Biden authorizes another $800 million in US military aid to Ukraine
(U.S. Air Force photo)

Biden authorizes another $800 million in US military aid to Ukraine

The U.S. will send another $800 million in weapons, ammunition and other military aid to Ukraine as part of the latest security assistance package, President Joe Biden announced Wednesday.

“This new package of assistance will contain many of the highly effective weapons systems we have already provided and new capabilities tailored to the wider assault we expect Russia to launch in eastern Ukraine,” Biden said in a prepared statement.

Those additional weapons will include helicopters, artillery systems and armored personnel carriers, according to the statement.

“The steady supply of weapons the United States and its allies and partners have provided to Ukraine has been critical in sustaining its fight against the Russian invasion,” Biden said. “It has helped ensure that Putin failed in his initial war aims to conquer and control Ukraine. We cannot rest now.”

Pentagon officials have said they believe Russian forces are preparing an onslaught of the Donbas region in eastern Ukraine.

The new aid to Ukraine comes as Russia has been adding helicopters, additional artillery systems and troops to infantry units that recently left the capital of Kyiv and Chernihiv in northern Ukraine “for what we continue to believe is going to be a renewed push” toward the Donbas, a senior U.S. defense official said Wednesday.

“We continue to see movements and activity of Russian forces in Belarus and in Russia as they continue to reassemble their forces, stage them, [and add] equipment and material support,” said the official who spoke on condition of anonymity.

Biden made the announcement after telling Ukraine President Volodymyr Zelenskyy of his plans by phone Wednesday afternoon, according to the statement.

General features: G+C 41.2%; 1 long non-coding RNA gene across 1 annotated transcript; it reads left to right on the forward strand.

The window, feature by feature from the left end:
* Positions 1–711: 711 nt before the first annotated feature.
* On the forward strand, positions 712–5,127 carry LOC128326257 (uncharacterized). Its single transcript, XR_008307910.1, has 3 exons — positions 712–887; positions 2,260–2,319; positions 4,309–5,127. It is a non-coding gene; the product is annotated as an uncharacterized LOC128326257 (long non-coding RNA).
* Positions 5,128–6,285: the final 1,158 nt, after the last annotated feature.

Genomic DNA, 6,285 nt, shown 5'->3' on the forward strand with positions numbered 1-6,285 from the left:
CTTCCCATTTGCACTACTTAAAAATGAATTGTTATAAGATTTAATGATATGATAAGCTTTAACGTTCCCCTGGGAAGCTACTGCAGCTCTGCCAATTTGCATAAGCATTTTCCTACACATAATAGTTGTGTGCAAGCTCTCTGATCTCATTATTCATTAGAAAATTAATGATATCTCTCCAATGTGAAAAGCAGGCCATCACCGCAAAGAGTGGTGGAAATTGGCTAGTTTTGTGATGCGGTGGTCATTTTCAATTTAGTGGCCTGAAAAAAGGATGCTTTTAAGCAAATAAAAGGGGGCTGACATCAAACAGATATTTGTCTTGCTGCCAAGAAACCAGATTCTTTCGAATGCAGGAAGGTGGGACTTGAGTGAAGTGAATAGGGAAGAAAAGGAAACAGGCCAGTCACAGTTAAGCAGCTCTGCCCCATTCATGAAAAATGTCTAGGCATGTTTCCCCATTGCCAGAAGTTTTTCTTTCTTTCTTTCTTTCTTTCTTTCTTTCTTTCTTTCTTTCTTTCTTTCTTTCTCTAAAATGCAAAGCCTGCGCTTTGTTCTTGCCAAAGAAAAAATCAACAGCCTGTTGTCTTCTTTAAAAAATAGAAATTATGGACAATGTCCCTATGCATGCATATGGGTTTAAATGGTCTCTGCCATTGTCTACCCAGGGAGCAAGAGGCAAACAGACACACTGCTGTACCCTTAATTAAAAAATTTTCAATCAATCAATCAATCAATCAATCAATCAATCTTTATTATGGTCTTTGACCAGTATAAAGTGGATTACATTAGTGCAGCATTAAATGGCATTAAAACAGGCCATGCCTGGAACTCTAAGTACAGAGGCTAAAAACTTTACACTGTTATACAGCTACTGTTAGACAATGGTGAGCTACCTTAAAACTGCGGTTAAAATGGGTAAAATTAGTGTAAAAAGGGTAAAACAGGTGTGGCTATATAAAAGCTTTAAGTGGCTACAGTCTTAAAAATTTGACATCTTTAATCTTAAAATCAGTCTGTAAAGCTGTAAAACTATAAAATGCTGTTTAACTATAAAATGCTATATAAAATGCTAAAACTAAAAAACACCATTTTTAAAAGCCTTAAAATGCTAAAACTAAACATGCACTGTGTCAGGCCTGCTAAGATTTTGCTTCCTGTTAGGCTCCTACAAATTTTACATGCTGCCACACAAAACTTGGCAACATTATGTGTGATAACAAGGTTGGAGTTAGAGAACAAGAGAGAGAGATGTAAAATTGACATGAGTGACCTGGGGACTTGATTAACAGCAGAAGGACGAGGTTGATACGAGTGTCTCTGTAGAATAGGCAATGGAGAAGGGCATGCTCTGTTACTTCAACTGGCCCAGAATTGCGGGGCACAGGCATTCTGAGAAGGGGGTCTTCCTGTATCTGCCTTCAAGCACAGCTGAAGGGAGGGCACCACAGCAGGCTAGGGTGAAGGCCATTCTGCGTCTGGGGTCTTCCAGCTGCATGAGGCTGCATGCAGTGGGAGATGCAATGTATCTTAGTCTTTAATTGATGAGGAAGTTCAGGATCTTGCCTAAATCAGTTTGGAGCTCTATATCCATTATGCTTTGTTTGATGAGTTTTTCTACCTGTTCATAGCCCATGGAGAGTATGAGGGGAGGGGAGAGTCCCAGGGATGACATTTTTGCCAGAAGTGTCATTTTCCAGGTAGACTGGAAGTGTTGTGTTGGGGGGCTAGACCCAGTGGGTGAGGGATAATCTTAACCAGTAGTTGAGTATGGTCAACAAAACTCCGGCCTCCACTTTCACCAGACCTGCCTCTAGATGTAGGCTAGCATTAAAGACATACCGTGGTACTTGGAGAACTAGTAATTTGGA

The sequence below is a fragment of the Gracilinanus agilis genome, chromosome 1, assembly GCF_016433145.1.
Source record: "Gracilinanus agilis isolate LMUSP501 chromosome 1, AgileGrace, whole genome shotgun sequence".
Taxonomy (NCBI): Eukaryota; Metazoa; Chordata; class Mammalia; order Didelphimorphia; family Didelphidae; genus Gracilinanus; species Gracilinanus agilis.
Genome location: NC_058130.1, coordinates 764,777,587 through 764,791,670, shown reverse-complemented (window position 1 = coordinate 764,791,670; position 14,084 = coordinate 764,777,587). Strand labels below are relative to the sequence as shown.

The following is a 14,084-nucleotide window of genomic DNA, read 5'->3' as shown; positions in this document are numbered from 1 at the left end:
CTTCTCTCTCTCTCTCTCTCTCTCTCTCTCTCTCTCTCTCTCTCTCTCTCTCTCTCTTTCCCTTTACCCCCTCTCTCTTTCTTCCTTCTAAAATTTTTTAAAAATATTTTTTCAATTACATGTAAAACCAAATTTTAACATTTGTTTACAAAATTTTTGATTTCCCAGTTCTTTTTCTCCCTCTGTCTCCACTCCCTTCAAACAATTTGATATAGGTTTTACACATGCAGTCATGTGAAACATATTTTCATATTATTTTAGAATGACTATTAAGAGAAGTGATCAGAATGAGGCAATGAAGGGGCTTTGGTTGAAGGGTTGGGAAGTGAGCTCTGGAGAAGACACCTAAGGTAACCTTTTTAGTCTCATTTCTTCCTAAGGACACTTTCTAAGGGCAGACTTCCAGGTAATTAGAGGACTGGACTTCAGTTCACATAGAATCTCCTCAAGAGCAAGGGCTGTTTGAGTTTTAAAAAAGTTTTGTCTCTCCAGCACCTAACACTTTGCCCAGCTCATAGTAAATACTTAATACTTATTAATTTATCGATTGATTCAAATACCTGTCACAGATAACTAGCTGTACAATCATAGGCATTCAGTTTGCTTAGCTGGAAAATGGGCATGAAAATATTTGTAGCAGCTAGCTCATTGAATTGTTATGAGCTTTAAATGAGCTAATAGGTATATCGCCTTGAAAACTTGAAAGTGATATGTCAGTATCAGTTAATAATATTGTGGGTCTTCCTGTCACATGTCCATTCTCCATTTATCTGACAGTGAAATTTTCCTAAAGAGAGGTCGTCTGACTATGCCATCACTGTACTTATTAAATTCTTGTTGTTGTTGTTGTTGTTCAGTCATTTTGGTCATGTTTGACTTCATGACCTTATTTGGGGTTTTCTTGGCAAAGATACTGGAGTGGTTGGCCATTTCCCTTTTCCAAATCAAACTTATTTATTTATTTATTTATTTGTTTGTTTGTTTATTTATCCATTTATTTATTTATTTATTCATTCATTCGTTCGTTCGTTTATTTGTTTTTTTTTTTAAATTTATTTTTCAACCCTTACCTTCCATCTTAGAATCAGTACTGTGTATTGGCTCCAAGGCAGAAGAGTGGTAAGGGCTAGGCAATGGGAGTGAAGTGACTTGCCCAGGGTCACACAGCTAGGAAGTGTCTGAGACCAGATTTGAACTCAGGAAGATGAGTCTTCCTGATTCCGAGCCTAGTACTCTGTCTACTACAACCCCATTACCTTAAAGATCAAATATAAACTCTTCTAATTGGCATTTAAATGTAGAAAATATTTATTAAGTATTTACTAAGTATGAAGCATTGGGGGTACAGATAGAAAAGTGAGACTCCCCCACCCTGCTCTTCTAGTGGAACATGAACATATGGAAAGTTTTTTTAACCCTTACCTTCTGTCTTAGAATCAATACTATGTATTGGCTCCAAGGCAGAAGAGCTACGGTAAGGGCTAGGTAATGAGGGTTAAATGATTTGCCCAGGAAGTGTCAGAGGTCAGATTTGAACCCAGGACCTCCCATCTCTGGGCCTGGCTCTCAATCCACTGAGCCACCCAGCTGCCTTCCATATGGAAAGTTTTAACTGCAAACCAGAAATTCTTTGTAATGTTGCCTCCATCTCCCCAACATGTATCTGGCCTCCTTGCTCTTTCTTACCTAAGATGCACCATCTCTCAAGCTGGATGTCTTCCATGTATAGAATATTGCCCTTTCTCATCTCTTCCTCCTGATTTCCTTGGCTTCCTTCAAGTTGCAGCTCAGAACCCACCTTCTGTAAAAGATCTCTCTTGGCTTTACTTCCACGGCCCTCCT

The additional weapons for Ukraine also come as Defense Secretary Lloyd Austin meets with defense industry leaders Wednesday regarding “the kinds of systems that had been involved in the security assistance program,” a senior U.S. defense official said.

“[Austin] wanted to focus this particular meeting on … making sure that we have a good sense of where industry is in transactions and that they have a good sense of where we are in terms of our production needs,” the official told reporters at the Pentagon.

While Austin was “very adamant” about discussing equipment sent to Ukraine, “we're not having this meeting with them because our stocks are so low that our readiness is impaired,” the official said.

“We have been giving an awful lot of stuff to the Ukrainians, and so it would be the prudent thing to do before it becomes a crisis issue for our own readiness to have a discussion with them about accelerated production and advanced production,” the official said.

Since taking office in January 2021, Biden has sent Ukraine about $3.2 billion in military aid – an amount that “equates to more than half of Ukraine's defense budget for last year, which was about $4.2 billion,” the official said.

“The Ukrainian military has used the weapons we are providing to devastating effect,” Biden said in his statement Wednesday. “As Russia prepares to intensify its attack in the Donbas region, the United States will continue to provide Ukraine with the capabilities to defend itself.”

About $2.5 billion of the U.S. aid has been sent since Russia invaded Ukraine less than seven weeks ago, according to the Pentagon. The contents of the packages have ranged from small arms and ammunitions to anti-aircraft systems and 100 Switchblade tactical drones.

By the end of Thursday, the U.S. expects to have delivered all the previously approved drones, the official said. Switchblades, dubbed “kamikaze drones,” are portable loitering munitions that crash into targets while detonating explosive warheads, according to AeroVironment, which makes the weapon.

Most Ukrainian troops are not trained on the system, though “a small number” recently completed Switchblade training with U.S. troops at the Naval Small Craft Instruction and Technical Training School in Biloxi, Miss., chief Pentagon spokesman John Kirby said Wednesday.

Those forces, which had been in the U.S. since before the Russian invasion, returned to Ukraine on Monday and are expected to train their fellow Ukrainian troops to operate the systems. But American troops in neighboring NATO countries also could be called upon to train Ukrainians on the systems, the official said.

"We are looking at options for additional switchblade training,” the official said. “Certainly, one option that would be available to us would be to utilize [U.S.] troops that are closer to Ukraine."

The U.S. has more than 100,000 troops stationed in Europe — the most it’s had on the Continent since 2005. More than 14,000 of them are deployed to countries on NATO’s eastern flank, such as Poland, Romania, Slovakia and Hungary.